CLAAS, a religious freedom advocacy group updated Voice of the Persecuted on the case of Zafar Bhatti, a Christian in Pakistan who was falsely charged of blasphemy and now sentenced to life imprisonment by a Pakistani court on May 3, 2017.
Bhatti had been charged under blasphemy law section 295C and telegraph act section 25D in 2012 for sending blasphemous text messages from his mobile phone, which is according to reports was not registered to his name. He denies the charges.
Since 2012, he has been imprisoned in Adiala Central Jail Rawalpindi. Considering the threats to his life, the case was conducted in the jail on April 24 but the judgment was reserved for later dates. On May 3, the Additional session judge jailed him for life.
Usually courts hand down a death sentence to those who are charged under 295-C, but because there was no concrete evidence against Bhatti, he was sentenced to life imprisonment instead.
In 2012 Islamabad, the lawyers’ bar passed a resolution that no lawyer will represent Bhatti in the court, but CLAAS accepted his responsibility. They’re also helping to care for his family.
Due to threats against the accused and their lawyers, CLAAS tried to move the case to Lahore but the request was denied.
Nasir Saeed, director CLAAS-UK said it is very unfortunate that even though there was not enough evidence against Bhatti, instead of freeing him, the court has sentenced him to life imprisonment because of pressure from Islamists.
“The blasphemy law is continuously being misused in Pakistan to take revenge and settle personal scores. Christians are the most targeted group, and several Christians have been burnt alive, and even their towns and churches are often attacked and set to fire.”
“The lower court’s judges always hesitate to make decisions on the merit, or free people accused of blasphemy, and instead transfer their burden to the higher court without realizing how their decision will impact the accused and their families’ lives.”
CLAAS says they will appeal against the lower court’s decision to the Lahore high court. They believe Bhatti is innocent and will be freed by the higher court. Unfortunately, it will take several years for his case to be heard by the High Court.
Please pray for Bhatti and his family who are suffering needlessly.
Recently Pakistan’s National Assembly passed a resolution to prevent abuse through introducing safeguards. However, all such calls have faced strong opposition in the past. Those who’ve demanded changes in the blasphemy law were silenced and threatened with death. The governor of Punjab Salman Taseer and Minister for Minority Affairs, Shahbaz Bhatti were savagely killed, as their acts were considered equal to blasphemy by hardliners.
Nevertheless, this latest resolution is clearly something to be welcomed and another reason to continue praying for the repeal of the laws so nobody has to suffer needlessly, CLAAS told Voice of the Persecuted.
Two top American Senators have introduced a resolution in the US Senate urging Pakistan to release a Pakistani-Christian woman who is serving a jail term for alleged violation of the country’s draconian blasphemy laws.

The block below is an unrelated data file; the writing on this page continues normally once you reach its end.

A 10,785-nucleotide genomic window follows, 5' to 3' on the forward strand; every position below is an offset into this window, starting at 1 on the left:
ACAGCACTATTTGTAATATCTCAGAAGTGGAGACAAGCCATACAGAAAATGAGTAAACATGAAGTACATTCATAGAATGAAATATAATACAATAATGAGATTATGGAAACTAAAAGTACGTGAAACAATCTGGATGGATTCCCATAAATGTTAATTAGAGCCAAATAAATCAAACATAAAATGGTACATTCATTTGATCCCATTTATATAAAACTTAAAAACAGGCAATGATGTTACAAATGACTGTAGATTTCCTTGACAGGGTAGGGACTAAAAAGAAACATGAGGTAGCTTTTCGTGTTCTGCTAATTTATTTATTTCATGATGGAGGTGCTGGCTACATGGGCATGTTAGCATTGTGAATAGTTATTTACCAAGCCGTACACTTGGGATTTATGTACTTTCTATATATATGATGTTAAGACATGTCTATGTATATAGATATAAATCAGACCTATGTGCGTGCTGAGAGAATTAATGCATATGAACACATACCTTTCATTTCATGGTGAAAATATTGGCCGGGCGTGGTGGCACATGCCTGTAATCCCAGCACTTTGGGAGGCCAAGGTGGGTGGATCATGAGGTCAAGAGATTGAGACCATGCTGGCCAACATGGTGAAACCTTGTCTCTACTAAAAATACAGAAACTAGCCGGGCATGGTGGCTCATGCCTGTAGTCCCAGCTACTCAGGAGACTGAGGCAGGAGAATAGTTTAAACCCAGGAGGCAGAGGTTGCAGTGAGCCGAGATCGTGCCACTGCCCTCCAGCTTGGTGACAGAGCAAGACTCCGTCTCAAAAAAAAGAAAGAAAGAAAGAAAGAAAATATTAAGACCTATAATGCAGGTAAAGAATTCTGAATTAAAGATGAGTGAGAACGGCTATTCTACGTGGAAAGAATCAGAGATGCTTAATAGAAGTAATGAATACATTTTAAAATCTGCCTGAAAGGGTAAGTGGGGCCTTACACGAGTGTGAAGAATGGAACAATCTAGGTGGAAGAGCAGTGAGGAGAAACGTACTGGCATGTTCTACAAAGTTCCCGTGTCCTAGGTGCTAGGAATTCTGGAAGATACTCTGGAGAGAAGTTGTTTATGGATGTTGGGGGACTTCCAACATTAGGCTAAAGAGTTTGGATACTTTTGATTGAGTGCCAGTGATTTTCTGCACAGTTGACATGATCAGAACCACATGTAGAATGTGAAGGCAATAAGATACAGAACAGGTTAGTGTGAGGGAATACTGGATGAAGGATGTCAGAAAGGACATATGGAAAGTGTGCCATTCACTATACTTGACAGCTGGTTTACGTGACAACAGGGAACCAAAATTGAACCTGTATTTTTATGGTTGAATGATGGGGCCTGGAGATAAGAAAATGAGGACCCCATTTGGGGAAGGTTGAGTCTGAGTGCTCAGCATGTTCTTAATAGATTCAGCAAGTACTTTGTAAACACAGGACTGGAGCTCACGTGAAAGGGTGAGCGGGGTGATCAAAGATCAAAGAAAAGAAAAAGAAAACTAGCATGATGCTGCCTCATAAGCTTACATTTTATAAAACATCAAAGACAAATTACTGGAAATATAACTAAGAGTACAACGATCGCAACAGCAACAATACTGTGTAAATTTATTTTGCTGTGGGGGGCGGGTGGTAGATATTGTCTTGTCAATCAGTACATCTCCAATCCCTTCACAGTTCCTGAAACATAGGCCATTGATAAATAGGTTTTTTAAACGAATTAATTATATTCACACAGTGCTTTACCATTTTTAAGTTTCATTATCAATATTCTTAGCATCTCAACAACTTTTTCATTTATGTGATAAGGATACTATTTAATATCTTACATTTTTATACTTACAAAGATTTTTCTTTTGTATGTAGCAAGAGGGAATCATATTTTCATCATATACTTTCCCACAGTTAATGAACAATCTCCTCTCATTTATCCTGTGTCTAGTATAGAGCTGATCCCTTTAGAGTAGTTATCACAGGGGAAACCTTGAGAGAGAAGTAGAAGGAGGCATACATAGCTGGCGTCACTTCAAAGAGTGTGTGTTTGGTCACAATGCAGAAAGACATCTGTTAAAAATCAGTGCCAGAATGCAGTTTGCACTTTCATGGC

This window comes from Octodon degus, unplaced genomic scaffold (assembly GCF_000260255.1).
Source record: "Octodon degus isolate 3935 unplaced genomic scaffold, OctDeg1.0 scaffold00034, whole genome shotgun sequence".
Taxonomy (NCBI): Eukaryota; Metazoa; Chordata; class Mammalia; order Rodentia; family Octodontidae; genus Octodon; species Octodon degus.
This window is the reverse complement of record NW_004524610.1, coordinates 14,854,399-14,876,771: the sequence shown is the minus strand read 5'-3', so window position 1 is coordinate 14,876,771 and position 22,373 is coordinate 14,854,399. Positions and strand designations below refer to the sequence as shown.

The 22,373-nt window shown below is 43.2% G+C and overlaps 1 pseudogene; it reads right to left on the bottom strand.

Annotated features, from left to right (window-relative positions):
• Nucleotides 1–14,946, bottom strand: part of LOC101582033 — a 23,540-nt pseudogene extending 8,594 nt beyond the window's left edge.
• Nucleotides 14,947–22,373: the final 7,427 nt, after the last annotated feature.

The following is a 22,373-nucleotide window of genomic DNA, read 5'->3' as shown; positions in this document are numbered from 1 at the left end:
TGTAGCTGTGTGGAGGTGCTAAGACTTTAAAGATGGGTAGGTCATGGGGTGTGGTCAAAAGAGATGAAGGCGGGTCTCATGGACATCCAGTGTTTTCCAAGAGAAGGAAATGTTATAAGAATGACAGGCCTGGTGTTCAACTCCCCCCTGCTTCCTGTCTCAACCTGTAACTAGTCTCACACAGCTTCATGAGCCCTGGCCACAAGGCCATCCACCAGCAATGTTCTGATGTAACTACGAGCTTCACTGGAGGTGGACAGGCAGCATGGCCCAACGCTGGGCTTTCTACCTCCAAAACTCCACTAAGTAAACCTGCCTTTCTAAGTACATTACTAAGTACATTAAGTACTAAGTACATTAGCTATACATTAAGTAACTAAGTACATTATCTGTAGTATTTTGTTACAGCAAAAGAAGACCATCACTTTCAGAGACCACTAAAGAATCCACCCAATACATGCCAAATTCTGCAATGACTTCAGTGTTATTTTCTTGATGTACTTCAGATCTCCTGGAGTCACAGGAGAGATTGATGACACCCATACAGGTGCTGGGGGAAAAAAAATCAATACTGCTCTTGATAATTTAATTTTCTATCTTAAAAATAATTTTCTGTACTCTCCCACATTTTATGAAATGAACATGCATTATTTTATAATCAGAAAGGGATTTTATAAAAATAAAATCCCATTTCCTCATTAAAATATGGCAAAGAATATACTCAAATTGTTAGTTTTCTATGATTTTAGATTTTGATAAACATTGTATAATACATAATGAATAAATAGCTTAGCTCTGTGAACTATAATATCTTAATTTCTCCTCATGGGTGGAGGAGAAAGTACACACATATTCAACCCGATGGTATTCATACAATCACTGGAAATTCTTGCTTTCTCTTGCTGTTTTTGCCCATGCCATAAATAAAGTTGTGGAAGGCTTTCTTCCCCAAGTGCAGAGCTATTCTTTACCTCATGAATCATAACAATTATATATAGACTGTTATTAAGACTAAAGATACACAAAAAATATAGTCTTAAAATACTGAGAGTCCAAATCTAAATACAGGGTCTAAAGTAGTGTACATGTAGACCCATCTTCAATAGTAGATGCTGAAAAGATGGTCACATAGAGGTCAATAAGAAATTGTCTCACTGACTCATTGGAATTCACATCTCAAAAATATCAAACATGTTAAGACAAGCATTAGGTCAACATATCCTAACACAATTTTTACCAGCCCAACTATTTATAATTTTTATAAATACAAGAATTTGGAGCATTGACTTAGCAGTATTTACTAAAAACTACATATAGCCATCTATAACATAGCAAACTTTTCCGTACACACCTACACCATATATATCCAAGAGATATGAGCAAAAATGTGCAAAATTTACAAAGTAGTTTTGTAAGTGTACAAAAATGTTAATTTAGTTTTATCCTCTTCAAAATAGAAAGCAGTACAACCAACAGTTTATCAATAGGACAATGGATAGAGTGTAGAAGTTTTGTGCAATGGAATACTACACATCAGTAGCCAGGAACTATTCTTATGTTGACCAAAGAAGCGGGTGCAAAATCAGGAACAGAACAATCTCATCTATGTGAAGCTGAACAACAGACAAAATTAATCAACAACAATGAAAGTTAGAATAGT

Senators Rand Paul and Chris Coons on Tuesday introduced a resolution urging Pakistan to release Aasiya Noreen, commonly referred to as Asia Bibi, a mother of five from Nankana area of Punjab province who was convicted of blasphemy in 2009 and has been on death row since 2010. However, after an international outcry, the Pakistani Supreme Court stayed her execution.
The senators also asked Pakistan to reform the laws that have led to the targeting of religious minorities. “My heart goes out to Asia Bibi as she continues to endure her unjust imprisonment in Pakistan,” said Paul. “It’s time for Pakistan to immediately release Asia Bibi and put a stop to the persecution of Christians and other religious minorities,” he added. Read More
VOP note: Please remember and keep Asia in your prayers.
(World Watch Monitor) More than 200 men, some armed with sticks, suddenly gathered on Wednesday morning (8 Feb) beside the Alba Presbyterian Church in Sankhatra, 115km north of Lahore, intent on building a boundary wall.
“Children were going to school and men were leaving for work when this large number stormed into the area and started construction,” said Asher Moon, 38, the church’s pastor. “Some of our men and women tried to intervene but they were called names and men armed with sticks beat them.”
Sankhatra is part of Narowal District, where Presbyterian missionaries from the US city of Philadelphia journeyed in 1855 to begin a mission that would spread the message of Christianity across Punjab, which had only come under British rule in 1849.
Thirty Christian families still live in Sankhatra, but their land has been under legal threat.
Moon, who took over the leadership of the church when his father died in 2011, said the police were “reluctant to register a case” against the attackers, although five women and a 13-year-old boy were among those hurt.
“For [the police], our being insulted has no meaning,” he said.
“We called the emergency response police three times, but they only arrived after two hours, after the crowd had beaten and insulted our men and women. The construction work was still going on and we showed them a magistrate’s injunction that no party can change the current status until the ownership of the land is decided in the court, but the police refused to acknowledge this court order.”
The legal battle has been raging for ownership of the 1750-square-yard piece of land since April 2016.
“It was even worse at that time,” said Moon. “They brought bulldozers and fired shots in the air and beat our men and women. They even demolished some of our houses.”
Moon said they had “rushed to court” to obtain an injunction against their eviction. They received it and the court case is ongoing.
But Moon said that last week “false propaganda” was spread that the court had ended the temporary injunction, leading the men to think they could return to demolish more buildings.